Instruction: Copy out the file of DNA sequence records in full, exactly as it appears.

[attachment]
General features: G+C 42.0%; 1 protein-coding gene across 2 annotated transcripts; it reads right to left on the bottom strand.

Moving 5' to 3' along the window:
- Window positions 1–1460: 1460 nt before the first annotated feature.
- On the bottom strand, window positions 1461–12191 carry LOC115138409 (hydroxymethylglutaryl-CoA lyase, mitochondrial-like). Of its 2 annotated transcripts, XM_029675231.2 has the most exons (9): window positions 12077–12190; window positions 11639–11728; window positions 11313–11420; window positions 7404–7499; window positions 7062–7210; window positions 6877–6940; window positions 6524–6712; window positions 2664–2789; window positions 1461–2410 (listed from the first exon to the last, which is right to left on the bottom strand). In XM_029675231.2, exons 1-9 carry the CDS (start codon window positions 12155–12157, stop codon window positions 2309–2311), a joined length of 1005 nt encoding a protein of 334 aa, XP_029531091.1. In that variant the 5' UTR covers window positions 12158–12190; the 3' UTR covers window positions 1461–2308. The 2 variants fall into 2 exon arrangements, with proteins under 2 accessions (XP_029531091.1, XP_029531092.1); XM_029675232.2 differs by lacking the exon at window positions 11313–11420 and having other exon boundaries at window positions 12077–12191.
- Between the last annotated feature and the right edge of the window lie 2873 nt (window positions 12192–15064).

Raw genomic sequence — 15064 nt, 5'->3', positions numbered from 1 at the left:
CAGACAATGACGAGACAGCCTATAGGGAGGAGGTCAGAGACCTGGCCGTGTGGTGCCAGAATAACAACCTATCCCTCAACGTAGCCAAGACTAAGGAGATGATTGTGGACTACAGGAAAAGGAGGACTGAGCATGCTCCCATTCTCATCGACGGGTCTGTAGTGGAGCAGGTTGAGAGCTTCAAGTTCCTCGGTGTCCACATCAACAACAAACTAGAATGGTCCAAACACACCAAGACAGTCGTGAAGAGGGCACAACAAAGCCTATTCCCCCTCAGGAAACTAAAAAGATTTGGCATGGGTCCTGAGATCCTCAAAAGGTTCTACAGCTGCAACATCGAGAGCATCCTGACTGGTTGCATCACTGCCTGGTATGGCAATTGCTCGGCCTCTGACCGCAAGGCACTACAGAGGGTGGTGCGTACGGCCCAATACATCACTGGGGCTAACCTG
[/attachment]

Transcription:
General features: G+C 42.0%; 1 protein-coding gene across 2 annotated transcripts; it reads right to left on the bottom strand.

Moving 5' to 3' along the window:
- Window positions 1–1460: 1460 nt before the first annotated feature.
- On the bottom strand, window positions 1461–12191 carry LOC115138409 (hydroxymethylglutaryl-CoA lyase, mitochondrial-like). Of its 2 annotated transcripts, XM_029675231.2 has the most exons (9): window positions 12077–12190; window positions 11639–11728; window positions 11313–11420; window positions 7404–7499; window positions 7062–7210; window positions 6877–6940; window positions 6524–6712; window positions 2664–2789; window positions 1461–2410 (listed from the first exon to the last, which is right to left on the bottom strand). In XM_029675231.2, exons 1-9 carry the CDS (start codon window positions 12155–12157, stop codon window positions 2309–2311), a joined length of 1005 nt encoding a protein of 334 aa, XP_029531091.1. In that variant the 5' UTR covers window positions 12158–12190; the 3' UTR covers window positions 1461–2308. The 2 variants fall into 2 exon arrangements, with proteins under 2 accessions (XP_029531091.1, XP_029531092.1); XM_029675232.2 differs by lacking the exon at window positions 11313–11420 and having other exon boundaries at window positions 12077–12191.
- Between the last annotated feature and the right edge of the window lie 2873 nt (window positions 12192–15064).

Raw genomic sequence — 15064 nt, 5'->3', positions numbered from 1 at the left:
CAGACAATGACGAGACAGCCTATAGGGAGGAGGTCAGAGACCTGGCCGTGTGGTGCCAGAATAACAACCTATCCCTCAACGTAGCCAAGACTAAGGAGATGATTGTGGACTACAGGAAAAGGAGGACTGAGCATGCTCCCATTCTCATCGACGGGTCTGTAGTGGAGCAGGTTGAGAGCTTCAAGTTCCTCGGTGTCCACATCAACAACAAACTAGAATGGTCCAAACACACCAAGACAGTCGTGAAGAGGGCACAACAAAGCCTATTCCCCCTCAGGAAACTAAAAAGATTTGGCATGGGTCCTGAGATCCTCAAAAGGTTCTACAGCTGCAACATCGAGAGCATCCTGACTGGTTGCATCACTGCCTGGTATGGCAATTGCTCGGCCTCTGACCGCAAGGCACTACAGAGGGTGGTGCGTACGGCCCAATACATCACTGGGGCTAACCTG